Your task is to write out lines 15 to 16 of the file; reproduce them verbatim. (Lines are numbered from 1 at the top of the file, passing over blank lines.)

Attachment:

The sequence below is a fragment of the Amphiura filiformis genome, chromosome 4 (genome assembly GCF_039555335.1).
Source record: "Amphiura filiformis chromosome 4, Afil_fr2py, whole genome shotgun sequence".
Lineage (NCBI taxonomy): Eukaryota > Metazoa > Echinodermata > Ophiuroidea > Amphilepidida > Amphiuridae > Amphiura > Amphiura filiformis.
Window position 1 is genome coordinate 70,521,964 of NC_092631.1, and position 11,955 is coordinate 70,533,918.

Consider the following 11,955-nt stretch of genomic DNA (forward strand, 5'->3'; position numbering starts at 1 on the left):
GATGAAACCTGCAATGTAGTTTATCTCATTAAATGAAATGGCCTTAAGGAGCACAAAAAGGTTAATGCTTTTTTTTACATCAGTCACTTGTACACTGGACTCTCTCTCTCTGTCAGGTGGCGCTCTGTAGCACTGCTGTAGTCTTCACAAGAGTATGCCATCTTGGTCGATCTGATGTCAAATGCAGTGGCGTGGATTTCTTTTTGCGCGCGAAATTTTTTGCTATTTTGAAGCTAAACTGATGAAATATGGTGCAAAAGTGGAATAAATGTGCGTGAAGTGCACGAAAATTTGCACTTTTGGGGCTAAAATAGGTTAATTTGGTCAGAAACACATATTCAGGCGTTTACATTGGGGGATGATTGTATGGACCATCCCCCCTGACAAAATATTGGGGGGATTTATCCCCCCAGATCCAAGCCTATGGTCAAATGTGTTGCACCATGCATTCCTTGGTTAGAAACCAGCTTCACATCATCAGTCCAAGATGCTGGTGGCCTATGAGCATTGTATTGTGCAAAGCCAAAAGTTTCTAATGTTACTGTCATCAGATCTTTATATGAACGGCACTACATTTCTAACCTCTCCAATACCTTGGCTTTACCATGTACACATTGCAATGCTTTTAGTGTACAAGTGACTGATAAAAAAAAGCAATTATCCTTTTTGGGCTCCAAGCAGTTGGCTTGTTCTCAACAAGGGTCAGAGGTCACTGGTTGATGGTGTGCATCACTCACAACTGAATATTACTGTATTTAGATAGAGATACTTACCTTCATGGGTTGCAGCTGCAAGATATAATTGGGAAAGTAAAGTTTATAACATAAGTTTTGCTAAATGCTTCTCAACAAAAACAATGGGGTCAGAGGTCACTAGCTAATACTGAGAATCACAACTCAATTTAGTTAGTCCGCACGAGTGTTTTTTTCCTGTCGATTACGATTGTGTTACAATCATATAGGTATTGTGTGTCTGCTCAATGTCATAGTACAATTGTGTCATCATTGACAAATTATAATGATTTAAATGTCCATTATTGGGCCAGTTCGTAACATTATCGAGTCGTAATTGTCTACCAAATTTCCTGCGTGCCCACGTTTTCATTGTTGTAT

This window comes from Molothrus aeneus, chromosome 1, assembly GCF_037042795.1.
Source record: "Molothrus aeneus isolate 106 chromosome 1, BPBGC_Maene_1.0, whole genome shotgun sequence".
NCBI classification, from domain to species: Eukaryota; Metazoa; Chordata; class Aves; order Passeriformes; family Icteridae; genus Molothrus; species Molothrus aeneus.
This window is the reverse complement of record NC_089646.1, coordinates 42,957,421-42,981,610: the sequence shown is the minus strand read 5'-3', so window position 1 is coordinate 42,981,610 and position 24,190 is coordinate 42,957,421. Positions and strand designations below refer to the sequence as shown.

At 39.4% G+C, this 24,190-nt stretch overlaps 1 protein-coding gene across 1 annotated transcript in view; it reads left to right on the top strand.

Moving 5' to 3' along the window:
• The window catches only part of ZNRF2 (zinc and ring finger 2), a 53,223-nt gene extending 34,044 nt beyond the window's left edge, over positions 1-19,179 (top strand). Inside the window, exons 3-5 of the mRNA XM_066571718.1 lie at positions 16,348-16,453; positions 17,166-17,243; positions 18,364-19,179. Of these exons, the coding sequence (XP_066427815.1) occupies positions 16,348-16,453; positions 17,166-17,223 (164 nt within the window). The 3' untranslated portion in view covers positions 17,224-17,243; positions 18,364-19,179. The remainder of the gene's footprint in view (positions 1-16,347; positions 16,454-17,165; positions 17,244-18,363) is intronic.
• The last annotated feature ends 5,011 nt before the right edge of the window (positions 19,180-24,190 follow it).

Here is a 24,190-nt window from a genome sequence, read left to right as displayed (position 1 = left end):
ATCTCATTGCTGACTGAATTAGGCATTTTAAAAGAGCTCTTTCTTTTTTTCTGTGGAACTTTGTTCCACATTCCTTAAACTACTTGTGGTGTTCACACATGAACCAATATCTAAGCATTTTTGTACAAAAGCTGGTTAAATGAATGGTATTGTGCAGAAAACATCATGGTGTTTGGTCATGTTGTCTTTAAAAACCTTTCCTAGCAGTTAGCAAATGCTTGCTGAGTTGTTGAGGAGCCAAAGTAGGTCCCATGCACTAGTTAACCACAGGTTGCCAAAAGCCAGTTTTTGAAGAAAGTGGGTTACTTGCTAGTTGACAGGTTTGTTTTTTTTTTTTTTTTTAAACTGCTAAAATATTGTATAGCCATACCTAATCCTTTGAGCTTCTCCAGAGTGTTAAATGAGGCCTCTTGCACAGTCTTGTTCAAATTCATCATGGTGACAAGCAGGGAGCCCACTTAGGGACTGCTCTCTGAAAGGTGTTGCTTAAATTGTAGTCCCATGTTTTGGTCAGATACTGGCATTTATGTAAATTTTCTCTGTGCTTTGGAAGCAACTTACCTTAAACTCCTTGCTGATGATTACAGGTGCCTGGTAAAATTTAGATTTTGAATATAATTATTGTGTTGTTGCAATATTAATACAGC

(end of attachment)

Here is a 24,190-nt window from a genome sequence, read left to right as displayed (position 1 = left end):
ATCTCATTGCTGACTGAATTAGGCATTTTAAAAGAGCTCTTTCTTTTTTTCTGTGGAACTTTGTTCCACATTCCTTAAACTACTTGTGGTGTTCACACATGAACCAATATCTAAGCATTTTTGTACAAAAGCTGGTTAAATGAATGGTATTGTGCAGAAAACATCATGGTGTTTGGTCATGTTGTCTTTAAAAACCTTTCCTAGCAGTTAGCAAATGCTTGCTGAGTTGTTGAGGAGCCAAAGTAGGTCCCATGCACTAGTTAACCACAGGTTGCCAAAAGCCAGTTTTTGAAGAAAGTGGGTTACTTGCTAGTTGACAGGTTTGTTTTTTTTTTTTTTTTTAAACTGCTAAAATATTGTATAGCCATACCTAATCCTTTGAGCTTCTCCAGAGTGTTAAATGAGGCCTCTTGCACAGTCTTGTTCAAATTCATCATGGTGACAAGCAGGGAGCCCACTTAGGGACTGCTCTCTGAAAGGTGTTGCTTAAATTGTAGTCCCATGTTTTGGTCAGATACTGGCATTTATGTAAATTTTCTCTGTGCTTTGGAAGCAACTTACCTTAAACTCCTTGCTGATGATTACAGGTGCCTGGTAAAATTTAGATTTTGAATATAATTATTGTGTTGTTGCAATATTAATACAGC